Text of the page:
King Street, SW1A

King Street ran parallel to a more modern street – Parliament Street – the southern end of Whitehall at Parliament Square

At the north end of the street was the Cockpit Gate. This was at the corner of what is now Downing Street and what was then the southern side of Whitehall Palace. It had four domed towers; on the south side were pilasters and an entablature enriched with the double rose, the portcullis, and the royal arms. At the south end of King Street was the High Gate, which is shown in one of Hollar’s etchings. The latter, which was taken down in 1723, was occupied at one time by the Earl of Rochester. Part of the land in King Street was conveyed by the Abbot of Westminster to Henry VIII when the king was enlarging Whitehall. In a side street – Gardener’s Lane – Hollar died in 1677.

King Charles I travelled down King Street on the way from Whitehall Palace to his trial at Westminster. He went back by the same route as a condemned man.

Oliver Cromwell gave his mother a suite of apartments in King Street where she lived until her death in 1654. She was devoted to her son, and lived in constant fear of hearing of his assassination. It was written in Ludlow’s Memoirs that she was quite unhappy if she did not see him twice a day, and never heard the report of a gun without calling out, “My son is shot.” The house occupied by Mrs Cromwell stood a little to the north of Blue Boar’s Head Yard, on the west side of the street.

Dudley, the second Lord North, had a house in this street about 1646, notable as being the first brick-built house on it.

Owing to its narrowness and the crowded courts by which it was hemmed in on either side, King Street was among the first parts of Westminster to suffer from the plague in 1665. On its appearance so close to the gates of the royal palace, Charles II left Whitehall for Oxford.

King Street was originally dangerously narrow. Pepys noted on 27 November 1660: “To Westminster Hall; and in King Street there being a great stop of coaches, there was a falling out between a drayman and my Lord of Chesterfield’s coachman, and one of his footmen killed.”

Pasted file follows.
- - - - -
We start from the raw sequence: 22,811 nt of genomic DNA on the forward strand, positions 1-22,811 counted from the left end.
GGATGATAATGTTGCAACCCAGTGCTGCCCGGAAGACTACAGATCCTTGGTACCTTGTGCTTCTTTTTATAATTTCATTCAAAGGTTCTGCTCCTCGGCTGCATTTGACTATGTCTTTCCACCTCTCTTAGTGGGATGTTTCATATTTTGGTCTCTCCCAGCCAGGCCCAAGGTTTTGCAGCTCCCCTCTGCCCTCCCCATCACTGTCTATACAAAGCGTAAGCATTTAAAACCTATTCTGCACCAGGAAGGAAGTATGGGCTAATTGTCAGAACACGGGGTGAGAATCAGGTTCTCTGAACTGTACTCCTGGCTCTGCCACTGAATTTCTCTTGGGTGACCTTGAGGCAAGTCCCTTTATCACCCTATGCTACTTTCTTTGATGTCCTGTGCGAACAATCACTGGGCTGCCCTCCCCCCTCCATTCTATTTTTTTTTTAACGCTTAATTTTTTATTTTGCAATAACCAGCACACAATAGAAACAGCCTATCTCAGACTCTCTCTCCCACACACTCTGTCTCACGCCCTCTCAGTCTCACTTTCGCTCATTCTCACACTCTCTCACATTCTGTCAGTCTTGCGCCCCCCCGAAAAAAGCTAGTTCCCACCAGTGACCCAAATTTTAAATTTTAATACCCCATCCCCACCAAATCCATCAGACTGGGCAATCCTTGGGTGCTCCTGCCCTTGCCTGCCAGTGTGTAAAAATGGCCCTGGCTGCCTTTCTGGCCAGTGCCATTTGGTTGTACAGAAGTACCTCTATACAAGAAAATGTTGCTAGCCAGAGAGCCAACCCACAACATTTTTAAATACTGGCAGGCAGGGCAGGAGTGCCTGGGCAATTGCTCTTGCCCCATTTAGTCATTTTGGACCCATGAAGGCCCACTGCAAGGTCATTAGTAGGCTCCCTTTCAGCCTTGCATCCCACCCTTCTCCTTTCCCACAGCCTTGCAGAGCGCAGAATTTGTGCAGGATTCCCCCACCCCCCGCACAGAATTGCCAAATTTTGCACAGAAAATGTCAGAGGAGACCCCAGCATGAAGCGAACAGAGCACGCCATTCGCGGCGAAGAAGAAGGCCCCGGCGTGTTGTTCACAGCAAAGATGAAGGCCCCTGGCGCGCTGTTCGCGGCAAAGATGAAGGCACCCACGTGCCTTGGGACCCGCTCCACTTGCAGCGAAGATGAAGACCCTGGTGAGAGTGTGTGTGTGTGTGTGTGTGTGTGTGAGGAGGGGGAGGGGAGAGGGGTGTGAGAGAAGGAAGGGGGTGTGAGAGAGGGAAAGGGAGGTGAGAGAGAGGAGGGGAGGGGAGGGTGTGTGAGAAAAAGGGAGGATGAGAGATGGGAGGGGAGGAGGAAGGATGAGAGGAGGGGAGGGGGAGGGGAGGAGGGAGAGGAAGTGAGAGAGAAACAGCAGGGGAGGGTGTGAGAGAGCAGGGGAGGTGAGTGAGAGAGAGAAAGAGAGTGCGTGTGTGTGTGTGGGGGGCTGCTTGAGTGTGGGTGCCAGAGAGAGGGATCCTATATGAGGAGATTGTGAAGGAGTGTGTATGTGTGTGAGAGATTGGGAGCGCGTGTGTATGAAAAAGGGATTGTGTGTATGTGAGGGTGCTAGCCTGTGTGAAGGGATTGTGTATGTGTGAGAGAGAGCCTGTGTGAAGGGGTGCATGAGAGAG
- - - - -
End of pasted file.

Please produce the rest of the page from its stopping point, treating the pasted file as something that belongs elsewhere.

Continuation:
King Street was at one time noted for its coffee houses as Izaak Walton noted in “The Compleat Angler” (1676).

The southern end of King Street with “The Mitre And Dove” public house

At an inn in the street – the Bell Tavern – the October Club met. The club, which consisted of about 150 members, derived its name from being composed of High Church Tory country gentlemen, who when at home drank October ale. The large room in which the club assembled was adorned with a portrait of Queen Anne. After the break-up of the club, the picture was purchased by the corporation of the city of Salisbury, in whose council-chamber it may still be seen. Even in the mid-17th century the Bell tavern was regarded as an ancient establishment. The first known mention of the tavern occurs in 1465.

John Timbs states in his Curiosities of London: “near the southern end of King Street, on the west side, was Thieven (Thieves) Lane, so called as being the regular passage along which thieves were led to the Gate House prison, so that they might not escape into the Sanctuary and escape the law.”

After the burning down of Whitehall Palace, it was decided to make a broader street to the Abbey, and in course of time Parliament Street was formed. King Street remained at this time though its length was considerably curtailed at the northern end by the later erection of the India and Foreign Offices.

In the nineteenth century, nearby at no.20 Duke Street, were the offices of the Society for the Propagation of the Gospel in Foreign Parts, Dr Bray’s Institution for Founding Libraries, the Colonial Bishoprics’ Fund, the Ladies’ Association for Promoting Female Education in India.

The Treasury Main Building was designed by John Brydon following a competition. Construction took place in two phases. The West end was completed in 1908 and the East end was completed in 1917. HM Treasury moved into the building in 1940 but its construction obliterated all traces of King Street.

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